Clockwise, from top left: an alleged digital replica of Heptagon Creations’ cocoon chair in an episode of HGTV’s “Selling New York,” 240 Park Avenue South, Heptagon Creations’ André Joyau, Core’s Shaun Osher and the original cocoon chair by Joyau
A Brooklyn-based designer of high-end furniture is accusing Shaun Osher’s Core of using digital recreations of its signature tables and chairs without permission in order to sell a $5.89 million apartment that was featured on the HGTV program “Selling New York” in January.
Heptagon Creations, better known in the industry by its founder’s name André Joyau, has sued Core and the architectural firm PleskowRael, claiming copyright infringement, unfair competition and other complaints, stemming from the use of digital images in the marketing materials for the apartment at 240 Park Avenue South.
The furniture designer is seeking the $353,400 commission paid to Osher for the purchase of penthouse unit 15A, which sold Sept. 8, 2010 for $5.89 million, as well as a halt to any further infringement of its designs.
To bolster its case, the Heptagon complaint filed last Tuesday in federal court in Manhattan, quotes a Core broker on “Selling New York” saying, “The design presentation allowed us to show the potential of this property so my buyer, who was on the fence, sealed the deal.”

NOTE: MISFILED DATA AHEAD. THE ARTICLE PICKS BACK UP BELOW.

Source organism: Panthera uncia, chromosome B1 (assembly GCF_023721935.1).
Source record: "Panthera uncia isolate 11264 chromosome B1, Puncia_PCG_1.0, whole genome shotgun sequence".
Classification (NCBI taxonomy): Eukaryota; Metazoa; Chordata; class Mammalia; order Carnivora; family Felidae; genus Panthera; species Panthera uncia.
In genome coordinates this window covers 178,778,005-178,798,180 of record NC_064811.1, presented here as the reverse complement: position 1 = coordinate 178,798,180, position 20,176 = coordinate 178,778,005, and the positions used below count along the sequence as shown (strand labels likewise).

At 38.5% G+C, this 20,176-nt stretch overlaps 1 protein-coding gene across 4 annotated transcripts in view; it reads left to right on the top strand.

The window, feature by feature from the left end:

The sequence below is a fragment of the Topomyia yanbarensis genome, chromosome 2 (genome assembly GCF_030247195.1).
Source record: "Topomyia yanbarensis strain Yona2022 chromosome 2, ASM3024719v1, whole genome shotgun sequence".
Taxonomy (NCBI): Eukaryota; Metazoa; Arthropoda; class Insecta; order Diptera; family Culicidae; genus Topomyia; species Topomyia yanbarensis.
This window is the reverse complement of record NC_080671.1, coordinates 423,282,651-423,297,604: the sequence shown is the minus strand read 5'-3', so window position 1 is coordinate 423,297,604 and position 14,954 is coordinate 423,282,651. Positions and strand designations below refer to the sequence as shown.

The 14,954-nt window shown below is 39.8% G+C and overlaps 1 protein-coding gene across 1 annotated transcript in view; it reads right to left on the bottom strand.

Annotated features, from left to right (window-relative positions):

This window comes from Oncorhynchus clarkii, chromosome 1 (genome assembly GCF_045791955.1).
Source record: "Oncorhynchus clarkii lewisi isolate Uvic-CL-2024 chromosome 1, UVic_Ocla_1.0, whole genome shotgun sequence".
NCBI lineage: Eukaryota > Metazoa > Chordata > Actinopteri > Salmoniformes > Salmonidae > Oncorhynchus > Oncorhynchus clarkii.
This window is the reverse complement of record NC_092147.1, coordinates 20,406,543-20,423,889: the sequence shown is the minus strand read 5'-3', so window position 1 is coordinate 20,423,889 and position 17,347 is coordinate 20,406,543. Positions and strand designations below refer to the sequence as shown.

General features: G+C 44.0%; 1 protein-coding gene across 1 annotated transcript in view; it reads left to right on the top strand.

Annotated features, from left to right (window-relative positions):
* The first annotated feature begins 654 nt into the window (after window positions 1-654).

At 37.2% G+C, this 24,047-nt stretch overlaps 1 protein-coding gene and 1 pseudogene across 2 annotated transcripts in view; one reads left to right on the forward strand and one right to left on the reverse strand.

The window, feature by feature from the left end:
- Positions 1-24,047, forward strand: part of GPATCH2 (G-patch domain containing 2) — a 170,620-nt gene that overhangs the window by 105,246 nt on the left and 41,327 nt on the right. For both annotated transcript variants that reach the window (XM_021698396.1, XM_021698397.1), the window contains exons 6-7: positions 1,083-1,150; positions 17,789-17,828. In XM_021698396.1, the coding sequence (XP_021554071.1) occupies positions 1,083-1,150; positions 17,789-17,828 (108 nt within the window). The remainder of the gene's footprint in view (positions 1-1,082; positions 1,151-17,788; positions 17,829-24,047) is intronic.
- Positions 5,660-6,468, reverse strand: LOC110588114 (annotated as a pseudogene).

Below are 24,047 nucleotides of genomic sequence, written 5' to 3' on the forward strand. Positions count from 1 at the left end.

The suit claims nine pieces of furniture including a distinctive cocoon chair (see photo) were recreated in digital marketing materials.
The sophistication of digital technology has made it far easier to infringe on copyrights and trademarks, said intellectual property attorney Jenifer Paine, a senior counsel at law firm Proskauer Rose, who was not involved in the case. But she noted as well that it is difficult to copyright furniture designs.
The use of virtual imaging to sell real estate is becoming more popular as well, making it easier for potential buyers to imagine what the raw space will look like furnished.
Dennis Miller, a co-CEO of Texas-based Virtual Staging Solutions, which sells to agents and property owners digitally enhanced images which convert empty spaces into virtually staged scenes, said such staging makes a difference to buyers. He was not involved in the litigation.
“Not everyone is a designer and not everyone can walk into a room and say, ‘What can I do here?'” he said. “It stimulates the imagination.”
The complaint says the dispute started after PleskowRael on behalf of Core, approached Heptagon in August to see if the design firm would lend Core a collection of Andre Joyau furniture as staging elements for an apartment that would be featured in “Selling New York.” As a condition, the designer required Core to buy an insurance policy, but Core refused, and so the furniture was never lent.
Instead, the complaint alleges that without permission, digital images of the furniture were placed in a virtual sales presentation, which was featured in an edition of the program that first aired Jan. 13. The program was re-aired again in January and twice in February.
Core, citing its policy not to discuss legal proceedings, declined to comment. An attorney for Heptagon declined to comment, and PleskowRael did not immediately respond to a request for comment.